Owls Are Amazing—Stan Tekiela Tells us Why

In wildlife photographer and naturalist Stan Tekiela’s latest book, Our Love of Owls, readers will discover some amazing and fun facts about these wise birds.

Most birds have well-defined, broad shoulders; small heads; small eyes on the sides of their heads; and large bills, but owls are different. They have distinctive barrel-shaped bodies and huge, round heads with large eyes in front, and small, almost hidden, bills. Some owl species also have feather tufts on top of their heads that look like ears. With an extra vertebra in their necks, owls are able to turn their heads around much farther than other birds.

Owls have large heads for their large eyes and brains, but are they really smarter than other birds? Well, owls do have several social behaviors that are consistent with intelligence. The Barn Owl gathers in communal shelters for safety, while the Short-eared Owl hunts in flocks to find food. Some owl species communicate through a variety of social signals, including touching, vocalizing, and posturing. Owls also preen each other while making soft, reassuring sounds, both of which are also signs of elevated intelligence.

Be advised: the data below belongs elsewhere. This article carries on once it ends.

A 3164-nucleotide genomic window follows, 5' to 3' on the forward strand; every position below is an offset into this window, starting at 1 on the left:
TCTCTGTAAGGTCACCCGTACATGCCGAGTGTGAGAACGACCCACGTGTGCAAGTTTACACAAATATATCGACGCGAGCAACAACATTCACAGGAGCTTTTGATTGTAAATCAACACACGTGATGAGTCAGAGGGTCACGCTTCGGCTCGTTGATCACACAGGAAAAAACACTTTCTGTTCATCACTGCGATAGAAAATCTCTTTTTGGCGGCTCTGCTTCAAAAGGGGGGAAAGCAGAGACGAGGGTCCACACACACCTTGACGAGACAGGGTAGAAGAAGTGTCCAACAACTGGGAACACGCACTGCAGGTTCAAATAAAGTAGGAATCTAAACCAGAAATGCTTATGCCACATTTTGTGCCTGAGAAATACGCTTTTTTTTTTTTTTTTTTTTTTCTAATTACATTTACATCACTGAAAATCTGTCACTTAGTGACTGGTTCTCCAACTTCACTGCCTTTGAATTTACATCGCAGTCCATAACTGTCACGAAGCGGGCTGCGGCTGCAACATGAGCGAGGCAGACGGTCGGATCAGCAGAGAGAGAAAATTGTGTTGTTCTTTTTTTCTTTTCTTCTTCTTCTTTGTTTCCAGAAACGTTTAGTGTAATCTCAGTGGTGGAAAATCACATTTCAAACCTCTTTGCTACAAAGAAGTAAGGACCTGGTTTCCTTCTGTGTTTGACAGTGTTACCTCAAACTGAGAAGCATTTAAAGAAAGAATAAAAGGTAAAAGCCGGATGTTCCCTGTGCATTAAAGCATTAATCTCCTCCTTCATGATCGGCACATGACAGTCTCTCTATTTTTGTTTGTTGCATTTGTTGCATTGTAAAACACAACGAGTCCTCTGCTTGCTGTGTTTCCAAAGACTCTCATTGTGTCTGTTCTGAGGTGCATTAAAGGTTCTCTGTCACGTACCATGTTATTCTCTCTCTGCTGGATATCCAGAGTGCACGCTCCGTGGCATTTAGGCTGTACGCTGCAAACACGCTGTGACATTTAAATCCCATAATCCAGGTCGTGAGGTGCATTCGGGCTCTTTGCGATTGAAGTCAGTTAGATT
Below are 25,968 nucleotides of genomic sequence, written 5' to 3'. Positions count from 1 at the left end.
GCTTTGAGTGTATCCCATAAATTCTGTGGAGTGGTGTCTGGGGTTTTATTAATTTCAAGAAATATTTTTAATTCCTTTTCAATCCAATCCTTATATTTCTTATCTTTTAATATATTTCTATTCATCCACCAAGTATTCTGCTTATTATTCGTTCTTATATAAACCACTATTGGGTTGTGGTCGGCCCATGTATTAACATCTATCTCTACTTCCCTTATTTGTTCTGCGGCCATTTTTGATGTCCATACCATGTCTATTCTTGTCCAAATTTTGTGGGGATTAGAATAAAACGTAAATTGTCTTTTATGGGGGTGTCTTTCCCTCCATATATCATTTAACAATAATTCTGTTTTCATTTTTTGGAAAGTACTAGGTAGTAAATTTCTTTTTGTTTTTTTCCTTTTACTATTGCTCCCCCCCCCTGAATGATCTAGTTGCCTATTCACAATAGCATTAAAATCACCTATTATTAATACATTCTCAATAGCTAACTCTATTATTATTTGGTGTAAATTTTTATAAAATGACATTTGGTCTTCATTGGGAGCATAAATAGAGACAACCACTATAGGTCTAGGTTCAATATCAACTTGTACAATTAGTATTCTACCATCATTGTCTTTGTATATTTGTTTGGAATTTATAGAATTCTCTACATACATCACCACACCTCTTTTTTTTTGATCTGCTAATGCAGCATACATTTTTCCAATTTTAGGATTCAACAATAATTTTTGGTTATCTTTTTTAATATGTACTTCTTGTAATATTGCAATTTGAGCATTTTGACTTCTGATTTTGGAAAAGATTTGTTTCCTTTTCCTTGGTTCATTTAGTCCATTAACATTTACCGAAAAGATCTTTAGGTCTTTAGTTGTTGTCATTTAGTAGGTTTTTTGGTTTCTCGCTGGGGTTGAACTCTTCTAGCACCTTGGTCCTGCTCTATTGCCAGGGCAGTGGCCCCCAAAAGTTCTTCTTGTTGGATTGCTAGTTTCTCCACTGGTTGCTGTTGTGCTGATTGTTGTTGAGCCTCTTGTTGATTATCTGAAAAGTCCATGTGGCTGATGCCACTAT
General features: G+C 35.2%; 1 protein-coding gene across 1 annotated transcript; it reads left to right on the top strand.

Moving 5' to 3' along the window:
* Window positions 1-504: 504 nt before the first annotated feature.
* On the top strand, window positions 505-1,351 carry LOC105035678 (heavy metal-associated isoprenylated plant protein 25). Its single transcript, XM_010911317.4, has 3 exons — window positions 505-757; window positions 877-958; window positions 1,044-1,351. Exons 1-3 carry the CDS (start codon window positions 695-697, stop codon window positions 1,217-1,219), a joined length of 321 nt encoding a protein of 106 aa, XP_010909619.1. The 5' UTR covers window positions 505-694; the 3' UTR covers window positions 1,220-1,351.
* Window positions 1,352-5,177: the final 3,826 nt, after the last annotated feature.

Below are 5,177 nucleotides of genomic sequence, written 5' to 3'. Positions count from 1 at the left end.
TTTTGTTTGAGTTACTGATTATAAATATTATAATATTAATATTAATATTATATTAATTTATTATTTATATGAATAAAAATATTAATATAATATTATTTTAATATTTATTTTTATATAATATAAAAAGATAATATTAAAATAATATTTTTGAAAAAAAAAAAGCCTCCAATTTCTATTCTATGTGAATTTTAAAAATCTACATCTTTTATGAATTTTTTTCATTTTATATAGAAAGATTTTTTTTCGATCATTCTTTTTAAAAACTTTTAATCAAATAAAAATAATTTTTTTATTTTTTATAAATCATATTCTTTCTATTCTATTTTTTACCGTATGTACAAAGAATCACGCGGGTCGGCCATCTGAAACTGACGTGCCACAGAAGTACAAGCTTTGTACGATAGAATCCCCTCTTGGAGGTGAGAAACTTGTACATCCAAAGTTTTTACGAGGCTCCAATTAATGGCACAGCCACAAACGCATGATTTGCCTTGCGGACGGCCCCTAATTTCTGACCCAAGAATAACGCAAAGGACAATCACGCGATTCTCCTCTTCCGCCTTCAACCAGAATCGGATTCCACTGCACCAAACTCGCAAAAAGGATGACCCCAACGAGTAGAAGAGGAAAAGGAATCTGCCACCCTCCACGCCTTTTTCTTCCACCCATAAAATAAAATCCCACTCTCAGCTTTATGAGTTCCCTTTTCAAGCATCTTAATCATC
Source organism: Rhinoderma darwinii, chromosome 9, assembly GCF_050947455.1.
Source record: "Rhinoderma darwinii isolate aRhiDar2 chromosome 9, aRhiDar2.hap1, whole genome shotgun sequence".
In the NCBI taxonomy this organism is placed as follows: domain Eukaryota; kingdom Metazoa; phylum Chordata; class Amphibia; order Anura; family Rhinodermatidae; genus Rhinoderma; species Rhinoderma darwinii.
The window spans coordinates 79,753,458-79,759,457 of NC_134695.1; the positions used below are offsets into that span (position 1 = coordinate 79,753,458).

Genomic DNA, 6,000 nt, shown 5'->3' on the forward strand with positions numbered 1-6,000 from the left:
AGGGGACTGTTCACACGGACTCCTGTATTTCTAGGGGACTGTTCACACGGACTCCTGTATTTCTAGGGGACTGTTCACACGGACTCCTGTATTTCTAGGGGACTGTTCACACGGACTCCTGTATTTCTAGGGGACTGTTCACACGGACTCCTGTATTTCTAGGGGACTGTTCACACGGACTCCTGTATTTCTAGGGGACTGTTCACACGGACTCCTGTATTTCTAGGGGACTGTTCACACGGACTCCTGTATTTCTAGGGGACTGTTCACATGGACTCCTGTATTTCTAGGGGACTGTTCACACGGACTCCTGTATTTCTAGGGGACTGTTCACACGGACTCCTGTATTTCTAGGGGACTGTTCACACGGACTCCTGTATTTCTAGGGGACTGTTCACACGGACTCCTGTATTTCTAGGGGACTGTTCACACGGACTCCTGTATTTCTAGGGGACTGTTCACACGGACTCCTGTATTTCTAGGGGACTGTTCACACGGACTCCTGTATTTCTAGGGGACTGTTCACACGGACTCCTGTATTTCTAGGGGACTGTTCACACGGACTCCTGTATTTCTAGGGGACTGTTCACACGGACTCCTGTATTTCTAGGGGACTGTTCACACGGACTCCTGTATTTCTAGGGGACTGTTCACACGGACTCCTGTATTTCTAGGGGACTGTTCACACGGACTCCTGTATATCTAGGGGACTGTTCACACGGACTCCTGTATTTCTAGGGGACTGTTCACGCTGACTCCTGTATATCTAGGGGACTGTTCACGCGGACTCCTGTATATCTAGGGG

In most bird species, males are larger than females. In all owl species, however, the females are slightly or noticeably larger than the males. This phenomenon is called reversed sexual dimorphism, but the reason for it is unknown. It is thought that female owls may have adapted to increase in size, as this would have helped them keep the eggs warm. Over time, they also may have become better at defending territory during the mating season and protecting their young while the males hunted. Concurrently, the males may have become smaller and more agile, making them better hunters.


Like other birds, owls lay only one egg per day. The Barn Owl lays eggs about 48 to 72 hours apart. One by one, the eggs hatch in order, in the same amount of time in which they were laid. Chicks in clutches that do not hatch at the same time (asynchronous hatching) can be a week or more apart in age.

Interestingly, the Burrowing Owl lays seven to ten eggs in western states but produces only four to six eggs in Florida. When the eggs hatch, there is a large discrepancy in the ages of the chicks.


If you enjoyed Stan’s post, you may consider one of his amazing nature books: Majestic Eagles; The Lives of Wolves, Coyotes, and Foxes or Backyard Birds: Welcomed Guests at our Gardens and Feeders. Young readers will delight in his award-winning children’s books, such as Whose Butt?Critter Litter, and his latest,  Jump, Little Wood Ducks.

Other posts you might enjoy:
Indigo Bunting—A Familiar Summer Visitor
The Nesting Behaviors of Sandhill Cranes
Big Birds, Baby Birds, Birds Everywhere
Stan Tekiela observes Marsh Wrens 
The Magical, Mystical World of Sandhill Cranes

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Liliane Opsomer
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